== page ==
Mr. Murphy suggested we could state that plans for a Western German government are proceeding but are not yet completed.
Mr. Schuman questioned the effects on the Germans at the Bonn Constituent Assembly.5 While the Western governments can remain masters of the situation, the Germans would use a CFM as a pretext to stop their work and we would risk losing our present objectives. The Germans would not wish to give the impression that they are splitting Germany while the four powers are discussing unification. It might be explained to the Germans that their work at Bonn might have to be adapted to a four-power solution, but since there was a possibility of a breakdown of a CFM they should proceed with their work since it could be used in the event that four-power negotiations failed.
Mr. Murphy said we must realize that a lifting of the blockade would be regarded as a Western victory.
Mr. Bevin objected to the reference in the paper to currency problems, which might cause German uneasiness with respect to a new currency change. He said it was always open to the Soviets to ask for a CFM. They are in the chair and at London the CFM simply adjourned. He didn’t want to go so far at present and wished to make no promises. While he might agree to a meeting, it was too early. Possibly Dr. Jessup might point out to Malik that the three Foreign Ministers are here, and inquire whether the Soviet Government has anything to communicate.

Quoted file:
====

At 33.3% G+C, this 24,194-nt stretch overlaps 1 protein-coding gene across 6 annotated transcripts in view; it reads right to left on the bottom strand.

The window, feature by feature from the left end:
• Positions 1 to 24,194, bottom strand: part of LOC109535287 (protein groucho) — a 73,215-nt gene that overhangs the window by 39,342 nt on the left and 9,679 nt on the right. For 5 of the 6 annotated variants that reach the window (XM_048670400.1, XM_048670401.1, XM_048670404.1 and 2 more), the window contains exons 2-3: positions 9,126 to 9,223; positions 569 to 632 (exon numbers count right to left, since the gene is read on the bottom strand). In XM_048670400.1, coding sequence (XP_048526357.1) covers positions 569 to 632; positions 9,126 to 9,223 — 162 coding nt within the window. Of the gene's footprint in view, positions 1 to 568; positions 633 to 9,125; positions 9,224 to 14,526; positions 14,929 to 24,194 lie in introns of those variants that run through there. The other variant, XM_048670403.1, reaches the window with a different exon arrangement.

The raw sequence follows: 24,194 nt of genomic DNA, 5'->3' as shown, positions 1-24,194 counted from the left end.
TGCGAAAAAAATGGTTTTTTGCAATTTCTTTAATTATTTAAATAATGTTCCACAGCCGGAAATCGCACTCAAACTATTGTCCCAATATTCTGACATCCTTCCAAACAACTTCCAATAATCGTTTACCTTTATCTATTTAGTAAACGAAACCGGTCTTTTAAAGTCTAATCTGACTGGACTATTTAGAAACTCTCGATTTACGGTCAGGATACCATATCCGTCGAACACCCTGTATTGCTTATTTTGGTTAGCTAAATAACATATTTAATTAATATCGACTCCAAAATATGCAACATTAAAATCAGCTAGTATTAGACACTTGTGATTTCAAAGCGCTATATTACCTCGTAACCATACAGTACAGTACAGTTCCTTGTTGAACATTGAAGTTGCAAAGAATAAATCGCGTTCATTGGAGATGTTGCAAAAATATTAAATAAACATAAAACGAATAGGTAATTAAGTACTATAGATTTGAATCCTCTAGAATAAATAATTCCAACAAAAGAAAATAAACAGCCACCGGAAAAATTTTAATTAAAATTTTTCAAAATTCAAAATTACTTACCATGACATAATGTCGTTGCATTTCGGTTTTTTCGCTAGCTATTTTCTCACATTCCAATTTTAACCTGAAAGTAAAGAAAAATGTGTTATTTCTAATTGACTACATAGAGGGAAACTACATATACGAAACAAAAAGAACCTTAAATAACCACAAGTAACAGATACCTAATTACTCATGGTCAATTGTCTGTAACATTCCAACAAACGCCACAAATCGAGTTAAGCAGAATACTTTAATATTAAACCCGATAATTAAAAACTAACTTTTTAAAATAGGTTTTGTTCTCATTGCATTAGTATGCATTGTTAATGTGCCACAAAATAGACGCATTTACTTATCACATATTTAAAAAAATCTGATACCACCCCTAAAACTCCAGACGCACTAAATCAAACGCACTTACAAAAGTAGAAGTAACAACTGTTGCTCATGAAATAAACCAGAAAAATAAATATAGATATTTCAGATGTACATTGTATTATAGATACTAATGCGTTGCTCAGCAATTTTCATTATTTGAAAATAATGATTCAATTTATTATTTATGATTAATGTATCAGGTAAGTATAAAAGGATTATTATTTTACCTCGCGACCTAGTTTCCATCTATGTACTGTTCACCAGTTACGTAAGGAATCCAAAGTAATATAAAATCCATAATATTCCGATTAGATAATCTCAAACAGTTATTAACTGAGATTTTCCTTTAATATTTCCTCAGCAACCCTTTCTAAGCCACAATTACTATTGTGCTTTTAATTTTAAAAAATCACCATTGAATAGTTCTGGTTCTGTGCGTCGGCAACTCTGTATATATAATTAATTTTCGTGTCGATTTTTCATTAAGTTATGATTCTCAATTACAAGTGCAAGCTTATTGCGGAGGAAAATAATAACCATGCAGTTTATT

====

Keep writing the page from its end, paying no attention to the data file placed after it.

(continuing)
Dr. Jessup said he might be able to tell Malik that the US, UK and French Governments had been informed about his statements and ask him if he wished to formalize them. If they were meant seriously, they corresponded to what we had suggested in the past, namely, if the [Page 712] Soviets lifted the blockade on one date then a CFM could be held on another date.
Mr. Bevin said this was what we did in the SC meetings in Paris.
I said Dr. Jessup might tell Malik he had reported to the three governments and that they were interested to note that Malik’s statements correspond to our own views and that we assume there should be no difficulty regarding a lifting of all blockade measures. Adopting Mr. Schuman’s suggestion, we could further declare that since a Western German government does not exist, it is not a factor, but the necessities of the situation require we continue with preparations for its establishment.